- Ivan Maisel, College Football Senior Writer
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EUGENE, Ore. -- "We've won 65 games in six years," Oregon defensive coordinator Nick Aliotti said the other morning. He sat at the head of the factory-issue long conference table in the defensive staff room.
"I don't know if that's the best in the last six years of anybody in the country," Aliotti said. "That's almost an 11-win average. We might be the best. You get my point."
Oregon is third behind Boise State (71) and Alabama (68) in victories from 2007 to present, but let's not quibble. Oregon dethroned Pete Carroll and USC as the titan of the West Coast. The Ducks won the Pac-12 championship for three straight seasons before falling short last year. As a consolation prize, the Ducks finished second in the nation. That is all the more impressive when you consider that USC's run was a return to greatness. Oregon had never been there before.
Aliotti has worked for four Ducks head coaches. That includes Mark Helfrich, who has been in the job for four months. Helfrich had been the offensive coordinator here, just as Chip Kelly had been before him, just as Mike Bellotti had been before Kelly. Oregon promotes from within, and the new guy does better than the old. That has been the recipe.
It has seemed simple, until now. How in the world does Helfrich improve on what Kelly achieved?
"It's kind of, like, not fair," Aliotti said.
To raise the bar, Helfrich has to raise the crystal football above his head. That would be a tall order for any head coach, much less a guy who has never run a program. And just weeks into Helfrich's tenure, the university copped to committing a major NCAA violation in the Willie Lyles recruiting case.
The NCAA has yet to mete out a punishment. But it's hard to win the national championship if you're ineligible for postseason play.
"Control what we can control," Helfrich said. "That's one of our mantras."
As personalities go, Helfrich is different from Kelly, who brought a New England, no-nonsense attitude to the Pacific Northwest. With no wife and no family, Kelly focused on football alone. He made it clear he wanted things done his way, often with a sarcasm chaser. With the Ducks' unprecedented success, Kelly became more sure of himself and less open to challenge, be it from ideas within the staff or questions from the media.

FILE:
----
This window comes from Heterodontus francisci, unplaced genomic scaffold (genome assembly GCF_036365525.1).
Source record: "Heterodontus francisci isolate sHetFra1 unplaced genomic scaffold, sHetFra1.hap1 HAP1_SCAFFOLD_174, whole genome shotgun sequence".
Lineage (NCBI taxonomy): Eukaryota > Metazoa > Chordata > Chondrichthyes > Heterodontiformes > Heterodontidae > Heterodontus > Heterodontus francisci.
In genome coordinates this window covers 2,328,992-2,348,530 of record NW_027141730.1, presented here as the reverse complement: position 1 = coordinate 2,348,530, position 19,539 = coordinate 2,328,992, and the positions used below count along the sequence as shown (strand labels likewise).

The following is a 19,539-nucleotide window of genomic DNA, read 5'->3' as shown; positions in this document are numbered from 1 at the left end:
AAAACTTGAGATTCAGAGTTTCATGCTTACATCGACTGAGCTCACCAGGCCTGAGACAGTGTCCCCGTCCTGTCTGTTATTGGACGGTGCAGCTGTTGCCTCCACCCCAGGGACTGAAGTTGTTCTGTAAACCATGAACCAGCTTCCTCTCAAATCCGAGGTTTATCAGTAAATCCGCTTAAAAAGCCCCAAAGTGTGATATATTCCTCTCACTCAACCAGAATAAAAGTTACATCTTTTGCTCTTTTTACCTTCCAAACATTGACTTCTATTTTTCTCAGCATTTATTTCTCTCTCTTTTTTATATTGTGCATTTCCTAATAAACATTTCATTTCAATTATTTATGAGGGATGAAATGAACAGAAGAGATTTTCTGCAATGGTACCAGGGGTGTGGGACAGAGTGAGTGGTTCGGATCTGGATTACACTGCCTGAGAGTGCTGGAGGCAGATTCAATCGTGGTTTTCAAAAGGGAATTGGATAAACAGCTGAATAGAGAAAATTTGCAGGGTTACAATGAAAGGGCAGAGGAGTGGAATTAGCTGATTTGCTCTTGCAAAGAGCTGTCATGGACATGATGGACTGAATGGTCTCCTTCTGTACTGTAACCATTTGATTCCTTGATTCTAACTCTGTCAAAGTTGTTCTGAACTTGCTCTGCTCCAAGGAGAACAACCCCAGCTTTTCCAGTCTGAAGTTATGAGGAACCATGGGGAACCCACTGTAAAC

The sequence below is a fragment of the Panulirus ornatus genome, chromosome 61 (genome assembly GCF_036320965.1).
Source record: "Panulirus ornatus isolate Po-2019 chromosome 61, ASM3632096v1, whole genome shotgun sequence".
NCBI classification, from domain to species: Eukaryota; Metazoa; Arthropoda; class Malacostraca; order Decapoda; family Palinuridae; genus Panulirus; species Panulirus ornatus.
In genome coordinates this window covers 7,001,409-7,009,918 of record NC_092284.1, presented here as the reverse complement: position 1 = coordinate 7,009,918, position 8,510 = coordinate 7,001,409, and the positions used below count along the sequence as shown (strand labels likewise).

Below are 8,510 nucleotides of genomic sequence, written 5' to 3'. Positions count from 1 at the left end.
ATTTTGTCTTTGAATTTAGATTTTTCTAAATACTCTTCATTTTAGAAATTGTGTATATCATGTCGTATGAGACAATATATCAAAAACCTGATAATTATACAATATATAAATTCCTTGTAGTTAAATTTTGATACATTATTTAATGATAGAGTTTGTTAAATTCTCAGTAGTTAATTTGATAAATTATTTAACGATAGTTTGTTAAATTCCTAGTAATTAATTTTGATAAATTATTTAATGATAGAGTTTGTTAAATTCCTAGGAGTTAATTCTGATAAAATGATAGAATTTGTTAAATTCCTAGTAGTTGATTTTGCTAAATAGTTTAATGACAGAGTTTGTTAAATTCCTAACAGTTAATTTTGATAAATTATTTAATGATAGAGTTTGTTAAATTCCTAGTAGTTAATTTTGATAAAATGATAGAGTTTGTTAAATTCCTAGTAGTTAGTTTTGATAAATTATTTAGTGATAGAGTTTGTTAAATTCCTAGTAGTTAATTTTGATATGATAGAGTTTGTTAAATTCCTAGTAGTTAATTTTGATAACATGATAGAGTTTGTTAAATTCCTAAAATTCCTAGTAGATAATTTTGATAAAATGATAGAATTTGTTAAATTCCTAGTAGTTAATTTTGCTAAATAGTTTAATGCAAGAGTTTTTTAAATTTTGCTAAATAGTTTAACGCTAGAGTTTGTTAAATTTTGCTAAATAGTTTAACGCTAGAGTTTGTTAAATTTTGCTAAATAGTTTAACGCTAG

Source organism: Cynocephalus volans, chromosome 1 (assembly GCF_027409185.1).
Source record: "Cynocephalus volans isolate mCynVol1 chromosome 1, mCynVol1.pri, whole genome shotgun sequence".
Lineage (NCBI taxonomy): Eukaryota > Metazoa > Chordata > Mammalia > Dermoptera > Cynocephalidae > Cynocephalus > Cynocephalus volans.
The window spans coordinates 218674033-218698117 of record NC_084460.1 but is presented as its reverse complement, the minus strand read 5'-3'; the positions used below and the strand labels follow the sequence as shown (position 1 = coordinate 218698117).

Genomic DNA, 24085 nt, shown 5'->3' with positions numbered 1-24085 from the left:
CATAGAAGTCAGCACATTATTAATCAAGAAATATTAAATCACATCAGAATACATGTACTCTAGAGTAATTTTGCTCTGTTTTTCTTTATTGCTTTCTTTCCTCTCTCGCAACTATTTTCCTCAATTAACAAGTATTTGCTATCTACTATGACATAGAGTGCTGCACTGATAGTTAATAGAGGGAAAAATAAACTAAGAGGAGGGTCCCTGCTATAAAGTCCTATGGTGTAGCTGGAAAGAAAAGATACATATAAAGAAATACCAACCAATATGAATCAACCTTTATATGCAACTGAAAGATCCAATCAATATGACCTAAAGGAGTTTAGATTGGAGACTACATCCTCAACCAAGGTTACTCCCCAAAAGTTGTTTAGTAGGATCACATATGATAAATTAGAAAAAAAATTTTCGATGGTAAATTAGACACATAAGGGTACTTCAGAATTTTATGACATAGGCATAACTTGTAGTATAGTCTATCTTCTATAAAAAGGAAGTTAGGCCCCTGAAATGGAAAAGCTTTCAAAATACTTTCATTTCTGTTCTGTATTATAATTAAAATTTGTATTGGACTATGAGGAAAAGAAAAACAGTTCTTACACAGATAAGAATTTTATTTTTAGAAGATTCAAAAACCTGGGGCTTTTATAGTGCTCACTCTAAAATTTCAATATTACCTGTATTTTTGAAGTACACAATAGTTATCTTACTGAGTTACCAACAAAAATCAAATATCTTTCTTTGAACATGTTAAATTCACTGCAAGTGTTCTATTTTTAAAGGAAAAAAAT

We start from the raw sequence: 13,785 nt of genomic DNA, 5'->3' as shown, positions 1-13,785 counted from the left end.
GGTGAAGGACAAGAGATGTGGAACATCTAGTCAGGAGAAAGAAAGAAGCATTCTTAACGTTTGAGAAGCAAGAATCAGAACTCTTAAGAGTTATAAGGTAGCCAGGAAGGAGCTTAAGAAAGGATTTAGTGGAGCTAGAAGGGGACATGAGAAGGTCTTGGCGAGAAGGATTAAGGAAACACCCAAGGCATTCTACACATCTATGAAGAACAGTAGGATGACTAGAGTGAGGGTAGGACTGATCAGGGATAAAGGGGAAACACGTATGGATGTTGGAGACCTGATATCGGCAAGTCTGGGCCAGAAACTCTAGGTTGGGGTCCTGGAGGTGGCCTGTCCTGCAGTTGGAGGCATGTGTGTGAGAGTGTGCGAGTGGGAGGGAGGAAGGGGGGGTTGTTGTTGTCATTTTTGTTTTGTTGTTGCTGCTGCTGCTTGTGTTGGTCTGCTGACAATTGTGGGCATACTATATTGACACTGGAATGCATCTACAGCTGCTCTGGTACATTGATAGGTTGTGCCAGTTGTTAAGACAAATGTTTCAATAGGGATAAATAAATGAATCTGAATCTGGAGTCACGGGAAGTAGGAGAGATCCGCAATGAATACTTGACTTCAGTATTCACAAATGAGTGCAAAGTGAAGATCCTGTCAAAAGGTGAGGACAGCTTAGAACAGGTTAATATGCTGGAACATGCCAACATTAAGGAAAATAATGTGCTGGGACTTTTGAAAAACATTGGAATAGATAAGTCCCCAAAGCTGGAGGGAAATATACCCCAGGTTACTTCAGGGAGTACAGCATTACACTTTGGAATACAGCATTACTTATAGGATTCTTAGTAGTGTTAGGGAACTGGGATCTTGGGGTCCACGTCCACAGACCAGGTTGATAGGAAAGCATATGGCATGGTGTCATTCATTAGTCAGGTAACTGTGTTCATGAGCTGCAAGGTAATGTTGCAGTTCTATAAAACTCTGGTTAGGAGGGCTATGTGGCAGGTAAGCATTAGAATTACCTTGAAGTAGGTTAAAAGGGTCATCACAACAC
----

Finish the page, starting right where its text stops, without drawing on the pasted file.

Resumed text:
Helfrich kept all seven assistants whom Kelly didn't take to Philadelphia. In addition to Aliotti, three other assistants have been there at least 20 years. They are loathe to say anything that would sound detrimental. They loved working for Kelly.
"We had all fallen into such a pattern with Chip that we all knew our role," said Scott Frost, who has moved up from receivers coach to offensive coordinator under Helfrich. " I think there's people who feel free to step out of the box they've been living in for four years and try to do even more. Which we kind of need because everybody needs to fill the shoes that Chip left."
That's fine with Helfrich. He grew up in Oregon, a high school quarterback whom, "Coach [Rich] Brooks made the very important and smart decision not to recruit as a player," he said. "I've always admired his eye for talent."
His wit is martini-dry. He deflects attention as if employing a martial art. He is a master practitioner of irony. Asked if enjoyed talking to the media more often, Helfrich, with perfect deadpan, said, "Do I have to answer honestly?"